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E-6. Attitude Analysis Performance Drivers

The SSCS FRD requires that processing associated with attitude determination be completed within ten minutes of updates to the orbit ephemeris. For this benchmark exercise, it was assumed that activities related to attitude data preprocessing (i.e., filtering, thinning, and smoothing) would be sufficiently automated to minimize the need for manual editing by human operators.

Performance benchmarks for attitude determination were defined using sensor data from a GPS mission and a Research, Development, Testing, and Evaluation (RDT&E) program. Results were generated using two Aerospace-developed programs called SPNATT2 and AFG2 run on a 486 class PC. For each case investigated, an attitude sensor observation file was created based on preprocessed telemetry data containing raw observation data from sensors onboard the spacecraft. Data regarding the vehicle's spin rate was used as well. The data processing activities also included the vehicle's orbital ephemeris, as well as an initial guess on the attitude solution.

Several cases were investigated to determine the impact of statistical analyses (i.e., determination of sensor biases and assessment of data quality) on data processing and hence performance of the algorithms. The two satellite systems provided data for two different attitude determination systems and two orbit classes. Orbit ephemerides for the study were generated using a tenth order Adams orbit propagator. The attitude sensor observation files contained measurements recorded by the Earth sensors and sun sensors. Values were also time-tagged to support attitude determination algorithms. A sampling of the most stressing results is presented in Table E-1. Results were generated with and without determination of data quality, confidence factors, and statistics.

Table E-1. Performance Benchmarks for Attitude Determination

Attitude Data Processed

Data Products Generated
Execution Time for Processing (sec)
30 minutes of sensor observations; data frequency at 1/sec; total of 1800 observations in input file.
Inertial attitude state with standard deviations and residuals.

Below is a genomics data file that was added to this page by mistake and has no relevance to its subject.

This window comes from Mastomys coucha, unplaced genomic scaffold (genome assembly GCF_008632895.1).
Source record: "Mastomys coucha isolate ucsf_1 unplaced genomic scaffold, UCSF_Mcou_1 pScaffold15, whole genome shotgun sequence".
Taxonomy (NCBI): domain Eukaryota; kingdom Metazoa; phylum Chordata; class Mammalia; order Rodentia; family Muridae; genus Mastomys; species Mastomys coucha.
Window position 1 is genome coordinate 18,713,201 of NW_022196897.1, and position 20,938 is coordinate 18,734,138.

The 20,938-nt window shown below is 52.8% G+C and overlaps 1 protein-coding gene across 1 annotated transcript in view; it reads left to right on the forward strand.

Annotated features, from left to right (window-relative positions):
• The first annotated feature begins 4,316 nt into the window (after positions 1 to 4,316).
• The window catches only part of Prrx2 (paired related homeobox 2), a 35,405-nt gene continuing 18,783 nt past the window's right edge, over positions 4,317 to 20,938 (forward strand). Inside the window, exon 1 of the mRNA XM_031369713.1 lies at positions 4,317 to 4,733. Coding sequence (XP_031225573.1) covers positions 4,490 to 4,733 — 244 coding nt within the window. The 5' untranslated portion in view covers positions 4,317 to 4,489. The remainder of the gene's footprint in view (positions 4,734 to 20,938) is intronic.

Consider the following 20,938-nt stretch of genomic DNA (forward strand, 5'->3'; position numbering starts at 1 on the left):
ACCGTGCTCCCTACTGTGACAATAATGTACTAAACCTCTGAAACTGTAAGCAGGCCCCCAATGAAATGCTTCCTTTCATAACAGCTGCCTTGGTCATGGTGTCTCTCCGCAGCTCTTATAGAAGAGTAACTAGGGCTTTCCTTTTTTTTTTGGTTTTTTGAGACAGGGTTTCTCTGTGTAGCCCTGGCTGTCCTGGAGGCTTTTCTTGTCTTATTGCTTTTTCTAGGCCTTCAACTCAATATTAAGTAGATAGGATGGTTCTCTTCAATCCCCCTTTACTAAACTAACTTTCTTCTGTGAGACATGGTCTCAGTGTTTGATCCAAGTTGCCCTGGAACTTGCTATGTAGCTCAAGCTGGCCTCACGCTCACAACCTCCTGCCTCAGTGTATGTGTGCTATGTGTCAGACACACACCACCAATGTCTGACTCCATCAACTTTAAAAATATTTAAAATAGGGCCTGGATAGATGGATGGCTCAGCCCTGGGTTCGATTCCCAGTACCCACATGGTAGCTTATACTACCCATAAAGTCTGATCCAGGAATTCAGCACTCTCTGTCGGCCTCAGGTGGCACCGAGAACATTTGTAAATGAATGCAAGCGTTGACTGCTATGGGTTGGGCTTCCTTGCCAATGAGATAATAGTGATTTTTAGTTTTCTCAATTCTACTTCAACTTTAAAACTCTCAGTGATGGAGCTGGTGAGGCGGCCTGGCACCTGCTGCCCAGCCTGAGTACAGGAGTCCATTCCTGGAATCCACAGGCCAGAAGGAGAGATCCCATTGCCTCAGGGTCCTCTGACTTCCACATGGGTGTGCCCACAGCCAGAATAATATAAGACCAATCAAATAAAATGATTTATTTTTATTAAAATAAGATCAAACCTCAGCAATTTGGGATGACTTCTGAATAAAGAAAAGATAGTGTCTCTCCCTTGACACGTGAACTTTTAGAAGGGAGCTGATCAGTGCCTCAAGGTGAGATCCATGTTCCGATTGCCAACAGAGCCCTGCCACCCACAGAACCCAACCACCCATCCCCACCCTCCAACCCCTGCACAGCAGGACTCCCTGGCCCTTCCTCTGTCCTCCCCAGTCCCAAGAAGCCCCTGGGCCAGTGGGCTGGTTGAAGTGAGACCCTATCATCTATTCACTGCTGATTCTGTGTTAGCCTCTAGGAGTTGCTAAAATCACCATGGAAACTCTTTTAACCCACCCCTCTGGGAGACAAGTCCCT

190.3
16 minutes of sensor observations; data frequency at 1/sec.
Inertial attitude state with standard deviations and residuals.
102.1
30 minutes of sensor observations; data frequency at 1/sec; total of 1800 observations in input file.
Inertial attitude state, sensor biases, residuals, spin rate errors, confidence measure and data quality assessment.
395.4

The attitude determination algorithm is based on a combination batch processor/Kalman filter. The algorithm uses a variation of the "cone intercept" method to determine orientation of two independent vectors. Measurements of these vectors can be individually deweighted to minimize effects of sensor inaccuracy or poor performance. Determination of sensor biases and associated statistics provided the most stressing conditions to the attitude determination process. Typically, the algorithm would converge on a solution after three iterations.

The attitude determination application must be capable of analyzing observation data files for sensor biases, spin-rate errors, spin-axis misalignment, and precession and nutation of the spin axis. Computation times could be improved by incorporating a second polynomial fit to smooth observation values before data processing. Note that the performance results can vary as a function of 1) initial guess (or starting point), 2) quality of the sensor data (i.e., the degree of "random noise" in the observations), and 3) sharing of system resources with other processing routines.

Table E-2. Performance Benchmarks for Attitude Ephemeris and Events Reporting

Attitude Data Processed

Data Products Generated
Processing Time (sec)
Attitude events for a 24-hour time span with a 60 second step size.
RGF look angles, spacecraft transmission angles, sensor visibility intervals. Data generated for 9 tracking stations and formatted.
10.4
Attitude events for a 24-hour time span with a 30 second step size.
Same As Above
19.1
Attitude events for a 24-hour time span with a 15 second step size.
Same As Above
38.0
Attitude events for a 24-hour time span with a 5 second step size.
Same As Above
114.4

Benchmark results were also generated for output associated with attitude events. These data items include RGF look angles and spacecraft transmission angles, as well as prediction of sensor coverage intervals. These data products were generated using software tools developed by The Aerospace Corporation to support launch and early orbit operations. Results were generated at varying step sizes to illustrate the degree of linearity in processing routines. Orbit ephemerides were generated using an tenth order Adams orbit propagator. The results of the exercise are displayed in Table E-2.

The most stressing activity in Attitude Analysis is the Determine Attitude application because determination of statistics will drive computation times. The benchmark numbers illustrate that, for an attitude determination system using two Earth sensors and one sun sensor (the typical configuration for most spin stable spacecraft), a 486 class PC is capable of solving for attitude and associated statistics. The primary factor to consider during attitude determination is the amount of human intervention during editing and filtering of observation data files. If this process is sufficiently automated, a 486-class PC will be capable of meeting the FRD requirements for Attitude Analysis. However, in anticipation of growth requirements (and requests) for higher fidelity atmospheric and thermal modeling as well as enhanced graphics, a mid- to high-powered desktop workstation is recommended for Attitude Analysis to support mission operations of current and future space systems.